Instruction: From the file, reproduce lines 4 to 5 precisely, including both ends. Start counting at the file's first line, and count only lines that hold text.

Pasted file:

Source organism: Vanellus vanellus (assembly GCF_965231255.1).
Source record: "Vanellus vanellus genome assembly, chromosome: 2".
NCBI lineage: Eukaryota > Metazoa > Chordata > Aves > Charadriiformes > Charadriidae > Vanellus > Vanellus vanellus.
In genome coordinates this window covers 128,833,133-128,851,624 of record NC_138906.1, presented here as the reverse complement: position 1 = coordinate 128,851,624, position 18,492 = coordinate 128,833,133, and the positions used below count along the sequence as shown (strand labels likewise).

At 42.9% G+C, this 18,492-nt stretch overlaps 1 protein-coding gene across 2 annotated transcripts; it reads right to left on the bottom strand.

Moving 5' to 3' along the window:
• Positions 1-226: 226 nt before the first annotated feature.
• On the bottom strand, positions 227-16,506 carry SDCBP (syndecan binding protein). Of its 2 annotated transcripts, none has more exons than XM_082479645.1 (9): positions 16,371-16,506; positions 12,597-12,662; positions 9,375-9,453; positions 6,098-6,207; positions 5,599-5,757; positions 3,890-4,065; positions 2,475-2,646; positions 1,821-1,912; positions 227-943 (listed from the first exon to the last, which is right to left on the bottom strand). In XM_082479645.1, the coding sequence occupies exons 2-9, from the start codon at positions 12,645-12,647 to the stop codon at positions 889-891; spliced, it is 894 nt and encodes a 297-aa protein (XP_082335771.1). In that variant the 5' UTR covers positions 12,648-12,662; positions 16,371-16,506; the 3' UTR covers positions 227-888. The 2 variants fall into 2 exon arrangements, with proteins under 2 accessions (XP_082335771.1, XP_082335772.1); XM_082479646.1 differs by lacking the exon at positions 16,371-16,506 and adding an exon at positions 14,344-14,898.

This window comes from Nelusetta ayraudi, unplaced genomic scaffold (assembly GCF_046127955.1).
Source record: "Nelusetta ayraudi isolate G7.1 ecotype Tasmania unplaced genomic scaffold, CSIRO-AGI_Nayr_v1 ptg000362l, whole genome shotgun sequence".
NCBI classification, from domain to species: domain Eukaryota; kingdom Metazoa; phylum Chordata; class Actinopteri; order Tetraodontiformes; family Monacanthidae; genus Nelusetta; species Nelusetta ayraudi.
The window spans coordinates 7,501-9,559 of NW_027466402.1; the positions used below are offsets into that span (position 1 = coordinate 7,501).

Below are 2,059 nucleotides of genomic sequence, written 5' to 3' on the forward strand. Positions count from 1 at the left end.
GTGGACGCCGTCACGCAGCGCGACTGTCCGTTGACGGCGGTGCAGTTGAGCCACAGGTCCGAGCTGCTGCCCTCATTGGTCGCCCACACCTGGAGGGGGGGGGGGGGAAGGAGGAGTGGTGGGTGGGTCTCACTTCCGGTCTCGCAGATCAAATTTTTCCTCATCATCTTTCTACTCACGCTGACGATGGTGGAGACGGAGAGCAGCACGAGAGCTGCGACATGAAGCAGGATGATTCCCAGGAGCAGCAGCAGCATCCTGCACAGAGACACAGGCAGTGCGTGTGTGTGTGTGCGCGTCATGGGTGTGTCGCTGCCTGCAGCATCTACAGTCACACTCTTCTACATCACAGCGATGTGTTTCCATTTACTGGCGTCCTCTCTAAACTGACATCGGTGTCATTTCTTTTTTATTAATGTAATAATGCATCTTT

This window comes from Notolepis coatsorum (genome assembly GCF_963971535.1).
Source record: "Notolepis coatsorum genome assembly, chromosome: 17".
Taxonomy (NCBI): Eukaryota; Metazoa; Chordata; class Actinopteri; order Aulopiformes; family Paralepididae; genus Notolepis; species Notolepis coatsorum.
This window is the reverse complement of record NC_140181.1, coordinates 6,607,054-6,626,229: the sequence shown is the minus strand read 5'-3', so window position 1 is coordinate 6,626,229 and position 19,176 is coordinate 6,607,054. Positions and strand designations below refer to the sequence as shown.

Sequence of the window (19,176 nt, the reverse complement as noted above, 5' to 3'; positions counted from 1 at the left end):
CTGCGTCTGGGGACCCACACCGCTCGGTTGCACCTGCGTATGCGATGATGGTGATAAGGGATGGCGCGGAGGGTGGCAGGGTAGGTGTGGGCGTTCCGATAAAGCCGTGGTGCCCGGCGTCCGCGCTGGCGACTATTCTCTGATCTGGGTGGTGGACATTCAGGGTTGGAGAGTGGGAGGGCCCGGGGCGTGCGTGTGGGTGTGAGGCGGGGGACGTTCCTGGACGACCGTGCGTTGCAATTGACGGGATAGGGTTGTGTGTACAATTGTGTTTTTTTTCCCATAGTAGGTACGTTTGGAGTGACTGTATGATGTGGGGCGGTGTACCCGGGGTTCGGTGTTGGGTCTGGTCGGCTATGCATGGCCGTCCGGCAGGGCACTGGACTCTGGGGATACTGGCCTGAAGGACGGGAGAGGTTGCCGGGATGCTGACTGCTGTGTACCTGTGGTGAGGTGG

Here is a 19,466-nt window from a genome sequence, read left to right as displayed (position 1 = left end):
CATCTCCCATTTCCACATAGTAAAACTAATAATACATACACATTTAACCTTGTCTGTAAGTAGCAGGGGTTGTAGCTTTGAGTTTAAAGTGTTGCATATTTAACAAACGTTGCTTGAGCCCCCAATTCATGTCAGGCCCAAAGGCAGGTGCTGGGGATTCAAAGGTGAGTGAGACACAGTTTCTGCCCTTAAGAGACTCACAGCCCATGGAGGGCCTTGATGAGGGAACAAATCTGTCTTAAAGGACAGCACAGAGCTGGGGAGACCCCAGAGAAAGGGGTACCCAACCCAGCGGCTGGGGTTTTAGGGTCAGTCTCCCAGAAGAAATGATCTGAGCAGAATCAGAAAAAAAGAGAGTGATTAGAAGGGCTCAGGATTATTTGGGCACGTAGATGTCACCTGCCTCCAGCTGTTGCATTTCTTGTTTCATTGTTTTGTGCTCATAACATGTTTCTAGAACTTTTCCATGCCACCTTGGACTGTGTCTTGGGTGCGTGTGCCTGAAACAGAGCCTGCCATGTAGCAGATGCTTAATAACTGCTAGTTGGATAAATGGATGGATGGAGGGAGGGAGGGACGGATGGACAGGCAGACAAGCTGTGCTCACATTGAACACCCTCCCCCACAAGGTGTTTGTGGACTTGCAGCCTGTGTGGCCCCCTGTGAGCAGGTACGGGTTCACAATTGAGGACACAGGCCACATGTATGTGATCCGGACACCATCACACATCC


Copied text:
In genome coordinates this window covers 128,833,133-128,851,624 of record NC_138906.1, presented here as the reverse complement: position 1 = coordinate 128,851,624, position 18,492 = coordinate 128,833,133, and the positions used below count along the sequence as shown (strand labels likewise).

At 42.9% G+C, this 18,492-nt stretch overlaps 1 protein-coding gene across 2 annotated transcripts; it reads right to left on the bottom strand.